The Australian government issued a draft energy white paper saying that the Land of Oz will have to consider nuclear power if renewable energy sources fail to provide cost-effective base-load power. The Wall Street Journal quotes the energy minister: “…due to the long lead times involved in nuclear plant development, such a decision would need to be taken by the latter part of this decade if deployment was required by 2030 or 2035.” Australia does not have any nuclear power stations but has the world’s largest uranium reserves (23% of the world’s total). It is the third largest uranium producer, behind Kazakhstan and Canada.

In the future the US could be relying on small nuclear reactors reported OILPRICE. A study from the University of Chicago suggested that small modular reactors (SMRs) would have a generating capacity of 600 MW or less. They would be factory-built as modular components and then shipped to their desired location for assembly. The economic viability of small modular reactors would depend partly on how quickly manufacturers can learn to build them efficiently. Any such industry would likely need the US government as its first customer. You can read the study by Robert Rosner and Stephen Goldberg here.

REVE mentioned that Algeria wants to install around 22,000 MW of renewable energy. The largest share would be generated from solar power  (photovoltaic solar energy and concentrating solar thermal power) and wind energy. The use of the Sun, one of the most valuable resources in Algeria, could ensure more economic growth and employment, less dependence from fossil energy sources, and overall improved living conditions.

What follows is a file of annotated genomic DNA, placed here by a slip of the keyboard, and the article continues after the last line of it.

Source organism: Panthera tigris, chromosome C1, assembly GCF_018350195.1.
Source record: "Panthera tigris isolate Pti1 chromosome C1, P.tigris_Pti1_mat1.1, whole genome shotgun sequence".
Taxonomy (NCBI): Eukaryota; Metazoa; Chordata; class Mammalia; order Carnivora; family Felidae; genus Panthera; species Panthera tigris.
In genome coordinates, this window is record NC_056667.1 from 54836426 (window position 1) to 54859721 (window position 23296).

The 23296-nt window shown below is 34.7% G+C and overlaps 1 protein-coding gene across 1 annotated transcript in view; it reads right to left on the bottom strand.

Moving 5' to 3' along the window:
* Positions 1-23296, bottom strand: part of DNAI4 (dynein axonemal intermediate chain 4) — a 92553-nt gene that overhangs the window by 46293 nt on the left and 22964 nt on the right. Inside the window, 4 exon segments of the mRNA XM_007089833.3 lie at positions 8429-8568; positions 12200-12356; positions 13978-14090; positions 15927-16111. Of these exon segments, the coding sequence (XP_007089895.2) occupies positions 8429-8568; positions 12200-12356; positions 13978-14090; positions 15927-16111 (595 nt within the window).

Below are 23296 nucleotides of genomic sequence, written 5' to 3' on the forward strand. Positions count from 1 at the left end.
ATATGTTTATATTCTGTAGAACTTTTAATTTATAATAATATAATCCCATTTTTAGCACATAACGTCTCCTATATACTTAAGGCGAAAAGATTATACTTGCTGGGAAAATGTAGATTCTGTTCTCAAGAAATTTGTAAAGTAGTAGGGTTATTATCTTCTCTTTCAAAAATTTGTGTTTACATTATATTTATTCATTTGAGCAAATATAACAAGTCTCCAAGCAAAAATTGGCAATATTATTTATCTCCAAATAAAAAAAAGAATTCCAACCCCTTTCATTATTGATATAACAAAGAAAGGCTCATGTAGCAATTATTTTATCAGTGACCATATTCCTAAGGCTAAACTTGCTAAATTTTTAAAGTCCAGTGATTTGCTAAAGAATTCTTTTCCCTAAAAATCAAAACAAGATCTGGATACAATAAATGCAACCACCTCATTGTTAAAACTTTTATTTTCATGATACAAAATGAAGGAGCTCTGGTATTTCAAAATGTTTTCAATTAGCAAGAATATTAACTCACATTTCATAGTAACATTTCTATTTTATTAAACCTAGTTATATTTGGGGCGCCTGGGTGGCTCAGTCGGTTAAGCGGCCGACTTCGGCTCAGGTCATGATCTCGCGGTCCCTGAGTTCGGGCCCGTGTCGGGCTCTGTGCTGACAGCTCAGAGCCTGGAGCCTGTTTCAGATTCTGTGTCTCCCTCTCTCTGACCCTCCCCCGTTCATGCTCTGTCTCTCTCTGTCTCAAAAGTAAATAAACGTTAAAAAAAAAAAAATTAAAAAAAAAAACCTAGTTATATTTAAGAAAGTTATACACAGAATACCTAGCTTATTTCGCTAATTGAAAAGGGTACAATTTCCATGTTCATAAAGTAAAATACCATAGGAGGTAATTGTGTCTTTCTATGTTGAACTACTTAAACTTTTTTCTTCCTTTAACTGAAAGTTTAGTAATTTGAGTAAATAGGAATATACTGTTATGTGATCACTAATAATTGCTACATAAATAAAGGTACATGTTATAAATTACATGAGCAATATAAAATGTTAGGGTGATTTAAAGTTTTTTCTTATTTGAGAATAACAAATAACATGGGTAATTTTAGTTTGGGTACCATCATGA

Click Green commented that Scotland is poised to become Europe’s largest exporter of renewable energy. An independent report by Reform Scotland concluded that exporting renewable energy could earn Scotland £2 billion a year and enable the country to become the biggest exporter of low carbon electricity in Europe. Scotland currently produces 40% of the UK’s renewable energy. The country’s target is to meet the equivalent of 100% of gross annual electricity demand from renewables by 2020. In 2009 it met 27.4% of its gross electricity demand from renewables, mostly from hydro power. Scotland has over 90% of the UK’s hydro output. Now the country is focusing on offshore wind, wave and tidal power.

The Global Warming Foundation said that UK consumers can expect their household energy bills to increase by £100 a year over the current decade to support carbon-reduction commitments by their government. Charges to support the reduction in carbon emissions are expected to rise from around 8% of energy bills today to nearly 20% by the end of this decade. These projections come from a report produced by the UK Committee on Climate Change. The report anticipates a large expansion this decade in the funding of wind, nuclear, tidal and other low-carbon energy generation projects through domestic gas and electric bills.

themercury reported that households in the Australian state of Tasmania are suffering from power shock. Australia’s new carbon tax will be $23 a tonne as of July, 1, 2012 and industry experts believe electricity prices will rise by $16.10 a megawatt hour because of the tax. However, large companies are protected from hydro price increases because of long-term contracts they signed with Hydro Tasmania.  For example, Rio Tinto, which uses a quarter of the state’s electricity, is protected until 2014. As a result, the bulk of the higher electricity prices will be born by residential users. 65% of Hydro Tasmania’s generation is contracted to major customers at pre-carbon tax prices and there is no mechanism to charge the new prices until new contracts are signed. This will place more hardship on low income households as they will have to adjust to an increasing portion of their budgets going to electricity costs.